Meet Odette, Clarice, and Barbara Jean in the New York Times best-selling novel . . . From the Hardcover edition.
Earl's All-You-Can-Eat is home away from home for this inseparable Plainview, Indiana, trio. Dubbed "the Supremes" by high school pals in the tumultuous 1960s, they weather life's storms together for the next four decades. Now, during their most challenging year yet, dutiful, proud, and talented Clarice must struggle to keep up appearances as she deals with her husband's humiliating infidelities. Beautiful, fragile Barbara Jean is rocked by the tragic reverberations of a youthful love affair. And fearless Odette engages in the most terrifying battle of her life while contending with the idea that she has inherited more than her broad frame from her notorious pot-smoking mother, Dora.
Through marriage, children, happiness, and the blues, these strong, funny women gather each Sundayat the same table at Earl's diner for delicious food, juicy gossip, occasional tears, and uproarious banter.
With wit and love, style and sublime talent, Edward Kelsey Moore brings together four intertwined love stories, three devoted allies, and two sprightly earthbound spirits in a big-hearted debut novel that embraces the lives of people you will never forget.
"Hilarious, heartwarming and poignant. . . . A rich and complicated yarn." --The Chicago Tribune
"Moore shows a seasoned ease with his funny, damaged subjects. . . . You'll be casting the movie by the second chapter." --Entertainment Weekly "Moore has conjured up the story of an entire community and, at its sparkling center, a trio of memorable heroines." --Julia Glass, author of Three Junes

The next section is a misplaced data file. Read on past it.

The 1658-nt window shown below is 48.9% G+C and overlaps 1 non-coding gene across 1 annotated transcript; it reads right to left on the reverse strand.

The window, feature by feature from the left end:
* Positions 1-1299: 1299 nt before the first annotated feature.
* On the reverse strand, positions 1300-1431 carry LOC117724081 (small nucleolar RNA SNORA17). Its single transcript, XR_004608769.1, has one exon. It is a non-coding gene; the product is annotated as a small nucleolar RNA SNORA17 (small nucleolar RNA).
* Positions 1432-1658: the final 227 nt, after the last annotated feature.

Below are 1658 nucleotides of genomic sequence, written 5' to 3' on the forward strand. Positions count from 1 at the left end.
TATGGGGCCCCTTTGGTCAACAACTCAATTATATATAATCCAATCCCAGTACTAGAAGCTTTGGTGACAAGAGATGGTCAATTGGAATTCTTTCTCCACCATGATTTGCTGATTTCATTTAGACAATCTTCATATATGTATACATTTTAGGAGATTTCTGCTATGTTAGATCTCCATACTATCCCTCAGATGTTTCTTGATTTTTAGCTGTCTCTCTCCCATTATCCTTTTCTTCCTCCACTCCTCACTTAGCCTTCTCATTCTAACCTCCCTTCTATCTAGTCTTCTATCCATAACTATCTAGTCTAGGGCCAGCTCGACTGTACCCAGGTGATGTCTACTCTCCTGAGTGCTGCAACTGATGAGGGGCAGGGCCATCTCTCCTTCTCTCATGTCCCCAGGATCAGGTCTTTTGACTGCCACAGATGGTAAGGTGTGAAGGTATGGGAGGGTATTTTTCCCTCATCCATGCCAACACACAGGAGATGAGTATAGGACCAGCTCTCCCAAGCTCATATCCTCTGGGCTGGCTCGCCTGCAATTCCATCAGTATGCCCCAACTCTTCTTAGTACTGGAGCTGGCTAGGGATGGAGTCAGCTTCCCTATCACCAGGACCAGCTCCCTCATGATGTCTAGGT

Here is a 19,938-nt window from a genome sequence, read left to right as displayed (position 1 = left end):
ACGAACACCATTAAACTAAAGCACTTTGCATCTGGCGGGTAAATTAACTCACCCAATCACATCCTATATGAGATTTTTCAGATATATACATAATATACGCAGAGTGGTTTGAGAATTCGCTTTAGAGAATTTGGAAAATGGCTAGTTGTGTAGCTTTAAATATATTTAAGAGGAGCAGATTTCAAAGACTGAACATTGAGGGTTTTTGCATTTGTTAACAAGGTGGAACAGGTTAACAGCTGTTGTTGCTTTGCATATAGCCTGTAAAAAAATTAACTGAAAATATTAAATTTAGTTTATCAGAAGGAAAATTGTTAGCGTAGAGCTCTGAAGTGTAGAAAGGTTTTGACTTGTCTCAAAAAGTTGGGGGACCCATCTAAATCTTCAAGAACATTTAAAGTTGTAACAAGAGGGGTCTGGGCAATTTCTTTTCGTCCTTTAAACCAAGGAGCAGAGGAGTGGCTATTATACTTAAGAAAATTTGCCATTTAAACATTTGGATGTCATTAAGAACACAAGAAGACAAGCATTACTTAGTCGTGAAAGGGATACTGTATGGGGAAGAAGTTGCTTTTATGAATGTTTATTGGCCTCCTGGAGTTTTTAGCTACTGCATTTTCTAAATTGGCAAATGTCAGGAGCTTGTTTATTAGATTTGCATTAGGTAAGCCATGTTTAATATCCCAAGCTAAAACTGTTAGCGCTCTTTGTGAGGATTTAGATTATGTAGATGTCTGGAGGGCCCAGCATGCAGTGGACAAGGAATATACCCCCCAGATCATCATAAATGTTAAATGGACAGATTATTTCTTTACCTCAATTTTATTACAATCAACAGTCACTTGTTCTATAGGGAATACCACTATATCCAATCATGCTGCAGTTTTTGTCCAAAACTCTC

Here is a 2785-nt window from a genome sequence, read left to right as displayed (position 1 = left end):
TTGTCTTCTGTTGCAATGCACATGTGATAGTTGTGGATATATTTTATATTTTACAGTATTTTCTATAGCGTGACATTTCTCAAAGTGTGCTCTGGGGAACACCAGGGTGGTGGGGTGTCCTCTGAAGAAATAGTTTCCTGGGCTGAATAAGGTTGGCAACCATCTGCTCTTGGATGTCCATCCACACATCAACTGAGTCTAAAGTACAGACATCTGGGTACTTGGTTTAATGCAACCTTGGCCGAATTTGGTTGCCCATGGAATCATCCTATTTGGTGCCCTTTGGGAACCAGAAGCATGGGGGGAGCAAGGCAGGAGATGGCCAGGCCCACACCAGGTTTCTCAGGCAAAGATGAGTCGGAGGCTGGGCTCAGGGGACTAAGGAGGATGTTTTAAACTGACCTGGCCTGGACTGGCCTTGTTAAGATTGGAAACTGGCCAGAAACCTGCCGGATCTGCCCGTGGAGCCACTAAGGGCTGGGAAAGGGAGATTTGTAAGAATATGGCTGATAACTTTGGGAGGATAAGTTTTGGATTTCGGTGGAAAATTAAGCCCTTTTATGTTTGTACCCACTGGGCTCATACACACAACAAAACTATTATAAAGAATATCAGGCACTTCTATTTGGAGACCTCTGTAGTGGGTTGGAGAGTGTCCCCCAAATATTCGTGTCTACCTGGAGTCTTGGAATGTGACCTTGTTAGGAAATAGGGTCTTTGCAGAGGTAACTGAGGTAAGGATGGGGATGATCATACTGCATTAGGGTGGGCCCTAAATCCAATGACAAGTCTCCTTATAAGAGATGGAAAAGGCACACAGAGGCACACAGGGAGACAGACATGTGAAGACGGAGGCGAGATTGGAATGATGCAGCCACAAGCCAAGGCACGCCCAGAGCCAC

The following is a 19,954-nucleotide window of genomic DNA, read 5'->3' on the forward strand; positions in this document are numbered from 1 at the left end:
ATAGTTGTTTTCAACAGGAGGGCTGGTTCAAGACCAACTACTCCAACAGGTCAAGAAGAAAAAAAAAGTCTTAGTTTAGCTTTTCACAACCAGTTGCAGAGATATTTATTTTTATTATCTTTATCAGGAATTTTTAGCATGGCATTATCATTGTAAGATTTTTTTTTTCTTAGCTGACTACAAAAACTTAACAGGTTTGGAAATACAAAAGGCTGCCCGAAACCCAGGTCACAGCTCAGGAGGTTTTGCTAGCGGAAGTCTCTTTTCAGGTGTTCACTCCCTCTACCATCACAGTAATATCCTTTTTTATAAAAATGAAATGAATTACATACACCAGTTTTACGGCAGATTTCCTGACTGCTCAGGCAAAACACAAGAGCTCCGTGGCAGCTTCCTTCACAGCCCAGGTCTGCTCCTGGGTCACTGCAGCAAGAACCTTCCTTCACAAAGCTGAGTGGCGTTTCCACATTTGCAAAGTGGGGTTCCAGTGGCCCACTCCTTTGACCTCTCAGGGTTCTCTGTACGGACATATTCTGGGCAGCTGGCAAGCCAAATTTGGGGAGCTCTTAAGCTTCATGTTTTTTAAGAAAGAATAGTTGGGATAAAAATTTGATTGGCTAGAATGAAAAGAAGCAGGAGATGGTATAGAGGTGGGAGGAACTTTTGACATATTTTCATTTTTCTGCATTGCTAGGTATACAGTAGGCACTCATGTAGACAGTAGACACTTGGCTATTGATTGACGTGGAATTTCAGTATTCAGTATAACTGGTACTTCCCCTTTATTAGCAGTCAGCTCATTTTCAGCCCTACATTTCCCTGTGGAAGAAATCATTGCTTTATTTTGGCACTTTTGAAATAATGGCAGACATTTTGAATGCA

"Comparisons to The Help and Fried Green Tomatoes at the Whistle Stop Cafe are inevitable, but Moore's take on this rowdy troupe of outspoken, lovable women has its own distinctive pluck." --Publishers Weekly
"Funny and tenderhearted. . . . The most remarkable quality of The Supremes is love--the author's love for his characters, even the most flawed, shines from every page." --Shelf Awareness
"Edward Kelsey Moore knows how to write a terrific, complex, believable, and always intriguing story." --The New York Journal of Books
"Edward Kelsey Moore has written a novel jam-packed with warmth, honesty, wit, travail, and just enough madcap humor to keep us giddily off-balance. . . . The Supremes at Earl's All-You-Can-Eat is that rare and happy find: a book that delivers not only good story, but good company." --Leah Hager Cohen, author of The Grief of Others
"A gripping novel that weaves together the lives of three remarkable women, and does so with flair, wit, and tremendous heart." --Carolina De Robertis, author of Perla
"The author uses warmhearted humor and salty language to bring to life a tight-knit African-American community. . . . [Has] salt-of-the-earth characters like fearless Odette, motherless Barbara Jean, and sharp-tongued Clarice, along with an event-filled plot that readers will laugh and cry over." --Library Journal
"A novel of strong women, evocative memories and deep friendship." --Kirkus Reviews
"I am always a little suspicious of a male writer speaking for female characters, but Moore inhabits and enlarges the experience he creates so delightfully. A real triumph for a brilliant new novelist." --Suzanne Levine, author of How We Love Now: Women Talk About Intimacy after Fifty
"Edward Kelsey Moore's The Supremes at Earl's All-You-Can-Eat had me nodding in recognition and laughing out loud when I wasn't crying. His delightful voice really rings true, bringing the unforgettable Odette, Clarice and Barbara Jean to vivid life on every page.--Connie Briscoe, author of Money Can't Buy Me Love
"The Supremes at Earl's-All-You-Can-Eat is a scrumptious delight! I can't wait for my old friends to get to know my new friends: Odette, Barbara Jean, and Clarice (not to mention Odette's pot-smoking mama and her friend Mrs. Roosevelt!)." --Carleen Brice, author of Orange Mint and Honey and Children of the Waters